Skip to main content

Chronic Wasting Disease in Maine

If you had asked everyone in the room to vote right then and there, I would bet that supplemental feeding of deer would have been made illegal. The room was packed with people at the Augusta Civic Center, listening to a presentation by Dr. Krysten L. Schuler, Wildlife Disease Ecologist at Cornell Wildlife Health Lab about her research on Chronic Wasting Disease (CWD) and what is being done in the 26 states currently impacted.

CWD is caused by a mutated protein that are found in prions. Deer shed prions through bodily fluids and once in the soil, CWD can stay there for months if not years.  The worst spreaders of the prions are those big, adult bucks that we all covet. CWD is fatal and in the same family as Mad Cow Disease. The Centers for Disease Control describes Chronic Wasting Disease saying, "It may take over a year before an infected animal develops symptoms, which can include drastic weight loss (wasting), stumbling, and other neurological symptoms." It also recommends that people not consume deer that have tested positive for CWD.

Chronic Wasting Disease Mike Hopper, Kansas Department of Wildlife, Parks and Tourism

Dr. Schuler described the potential spread of CWD like this: if a deer eats or drinks from an area that is heavily populated by other deer, the fluids can come into contact with other deer who can also be infected.  Also, if a deer with CWD lies down and dies in a corn field, those prions get absorbed into the soil.  A year goes by and corn grows in that same field and gets cut.  That corn can have CWD in it because it carries the nutrients that are in the soil.  The corn gets bought and transported to other states or other areas of the state and then could be used to feed deer in winter months.  A deer comes along and eats the corn.  Then guess what…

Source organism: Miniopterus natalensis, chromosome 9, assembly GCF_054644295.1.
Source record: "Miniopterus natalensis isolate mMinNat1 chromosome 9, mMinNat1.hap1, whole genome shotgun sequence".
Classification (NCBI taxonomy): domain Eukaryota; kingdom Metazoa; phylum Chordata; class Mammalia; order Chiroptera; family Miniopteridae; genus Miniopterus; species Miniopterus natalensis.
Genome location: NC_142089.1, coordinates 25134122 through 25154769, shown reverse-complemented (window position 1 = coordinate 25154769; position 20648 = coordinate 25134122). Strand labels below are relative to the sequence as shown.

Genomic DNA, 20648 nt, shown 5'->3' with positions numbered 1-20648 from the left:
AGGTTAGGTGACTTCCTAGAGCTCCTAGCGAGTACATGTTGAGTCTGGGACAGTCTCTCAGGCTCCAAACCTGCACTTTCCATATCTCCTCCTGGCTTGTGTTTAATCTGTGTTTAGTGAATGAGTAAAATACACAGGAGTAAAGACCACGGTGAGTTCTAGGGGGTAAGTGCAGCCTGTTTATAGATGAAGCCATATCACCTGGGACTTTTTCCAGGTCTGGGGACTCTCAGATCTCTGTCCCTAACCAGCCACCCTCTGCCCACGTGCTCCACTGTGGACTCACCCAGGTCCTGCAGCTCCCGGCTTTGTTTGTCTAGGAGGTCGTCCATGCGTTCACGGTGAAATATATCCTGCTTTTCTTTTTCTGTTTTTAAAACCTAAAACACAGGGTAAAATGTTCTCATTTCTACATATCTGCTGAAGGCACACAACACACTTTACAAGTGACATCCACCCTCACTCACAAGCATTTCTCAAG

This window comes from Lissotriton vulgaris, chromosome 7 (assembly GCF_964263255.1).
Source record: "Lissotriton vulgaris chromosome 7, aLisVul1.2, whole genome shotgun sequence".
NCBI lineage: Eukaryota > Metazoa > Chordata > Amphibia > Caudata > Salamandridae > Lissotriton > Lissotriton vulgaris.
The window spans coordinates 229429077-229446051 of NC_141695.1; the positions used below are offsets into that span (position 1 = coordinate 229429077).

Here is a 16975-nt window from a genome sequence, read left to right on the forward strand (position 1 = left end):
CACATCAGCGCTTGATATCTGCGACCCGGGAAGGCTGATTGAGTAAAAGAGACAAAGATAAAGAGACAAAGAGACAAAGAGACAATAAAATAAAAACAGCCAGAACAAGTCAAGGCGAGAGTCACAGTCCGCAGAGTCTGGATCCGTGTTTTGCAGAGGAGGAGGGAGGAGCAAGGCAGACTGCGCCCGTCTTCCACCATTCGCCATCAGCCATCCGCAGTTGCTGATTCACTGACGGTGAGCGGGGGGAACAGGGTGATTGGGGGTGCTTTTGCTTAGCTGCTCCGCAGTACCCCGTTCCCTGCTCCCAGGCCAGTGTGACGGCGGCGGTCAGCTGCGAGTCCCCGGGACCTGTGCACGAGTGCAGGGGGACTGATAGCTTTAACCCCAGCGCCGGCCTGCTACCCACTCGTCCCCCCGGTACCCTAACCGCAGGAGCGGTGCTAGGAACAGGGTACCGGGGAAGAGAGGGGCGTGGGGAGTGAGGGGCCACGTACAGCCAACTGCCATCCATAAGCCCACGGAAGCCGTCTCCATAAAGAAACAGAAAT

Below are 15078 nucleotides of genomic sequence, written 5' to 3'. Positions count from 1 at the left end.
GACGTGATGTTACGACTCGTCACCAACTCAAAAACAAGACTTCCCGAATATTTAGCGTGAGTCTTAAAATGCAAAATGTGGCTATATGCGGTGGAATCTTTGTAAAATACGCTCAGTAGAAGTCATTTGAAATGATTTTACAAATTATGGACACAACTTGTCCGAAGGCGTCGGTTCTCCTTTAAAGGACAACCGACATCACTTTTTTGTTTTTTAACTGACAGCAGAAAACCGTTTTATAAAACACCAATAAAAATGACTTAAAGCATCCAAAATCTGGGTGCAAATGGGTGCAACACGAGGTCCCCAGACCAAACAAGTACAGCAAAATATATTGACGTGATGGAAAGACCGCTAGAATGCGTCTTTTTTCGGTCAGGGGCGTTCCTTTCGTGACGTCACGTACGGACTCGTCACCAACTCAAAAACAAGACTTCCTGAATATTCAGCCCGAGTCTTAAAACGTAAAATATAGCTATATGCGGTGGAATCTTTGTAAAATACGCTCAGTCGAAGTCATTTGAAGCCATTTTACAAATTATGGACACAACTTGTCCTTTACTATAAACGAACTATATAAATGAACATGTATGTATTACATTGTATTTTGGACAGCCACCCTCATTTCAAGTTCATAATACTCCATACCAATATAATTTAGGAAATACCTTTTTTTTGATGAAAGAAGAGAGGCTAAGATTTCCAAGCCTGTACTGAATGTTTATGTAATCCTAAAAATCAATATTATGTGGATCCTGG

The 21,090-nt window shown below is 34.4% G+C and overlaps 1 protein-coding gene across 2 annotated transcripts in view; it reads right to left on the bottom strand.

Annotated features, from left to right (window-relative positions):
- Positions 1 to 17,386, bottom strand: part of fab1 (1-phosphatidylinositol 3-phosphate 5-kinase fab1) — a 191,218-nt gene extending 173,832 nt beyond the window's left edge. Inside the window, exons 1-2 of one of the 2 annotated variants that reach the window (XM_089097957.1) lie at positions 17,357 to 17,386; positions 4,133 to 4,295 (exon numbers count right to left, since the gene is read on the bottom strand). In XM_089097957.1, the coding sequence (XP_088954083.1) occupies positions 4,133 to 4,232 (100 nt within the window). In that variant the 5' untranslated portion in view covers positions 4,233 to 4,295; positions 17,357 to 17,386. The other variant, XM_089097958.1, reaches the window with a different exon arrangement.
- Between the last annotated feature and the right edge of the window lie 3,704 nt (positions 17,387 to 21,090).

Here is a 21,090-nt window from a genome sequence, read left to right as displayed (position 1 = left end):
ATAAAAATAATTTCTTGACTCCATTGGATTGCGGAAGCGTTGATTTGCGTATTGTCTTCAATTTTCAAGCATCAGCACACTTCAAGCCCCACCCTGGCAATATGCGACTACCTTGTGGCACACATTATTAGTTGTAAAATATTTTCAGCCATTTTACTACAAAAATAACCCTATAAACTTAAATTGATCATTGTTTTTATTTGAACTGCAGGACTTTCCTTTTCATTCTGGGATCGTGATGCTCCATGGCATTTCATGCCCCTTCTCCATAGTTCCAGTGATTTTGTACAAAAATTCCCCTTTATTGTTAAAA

A recent study done by UMaine asked people across Maine about their thoughts on deer and deer feeding.  When asked to rank their thoughts on threats to the deer herd, 73% answered that Chronic Wasting Disease was not really a big threat. How scary!

IF&W currently tests a small sample of deer and moose killed every year. In episode 5 of the Fish & Game Changers podcast, Katie Yates, Public Outreach Specialist for the Department interviews wildlife biologist Sarah Boyden. “During hunting season, we sample specific towns for CWD.  The towns either have a big deer feeding operation or they have a deer farm and both of those things increase the risk of Chronic Wasting Disease” said Sarah Boyden.  When asked about deer who are infected, Boyden explained that deer “don’t get symptomatic until the end of the disease and that’s when we start to see them not acting right.  They are thin, not eating, they don’t seem alarmed by anything but they can carry it for two years, spreading it around so we are upping our sampling now to pick up any adult roadkill.”  Since 1999, more than 9,000 deer have been tested, which equates to about 450 per year.  Maine harvests between 20-30k deer a year.

IF&W deer biologist Nate Bieber said that the CWD response plan that the Department is working on will go into effect when a deer tests positive in Maine.  This means that when there is a deer that is reported as being sick, killed and then tested, something will happen.  A deer carrying CWD could be hit by a car or shot by a hunter and no one will immediately think that it should get tested.  And that is the scary part.  We won’t necessarily know how many deer have gotten sick if one of the deer that regularly goes to one of those supplemental feeding stations is the one that tests positive.  One deer eating out of those corn/grain bins could cause every deer who eats there to get sick.  Maine’s deer herd is already hurting due to predation and our harsh winters. Well-meaning people think that they are helping deer when they provide supplemental food sources during the winter months but they are actually doing the opposite. One of these feeding operations could be the cause of CWD coming in and spreading throughout not only the deer herd, but also the moose herd.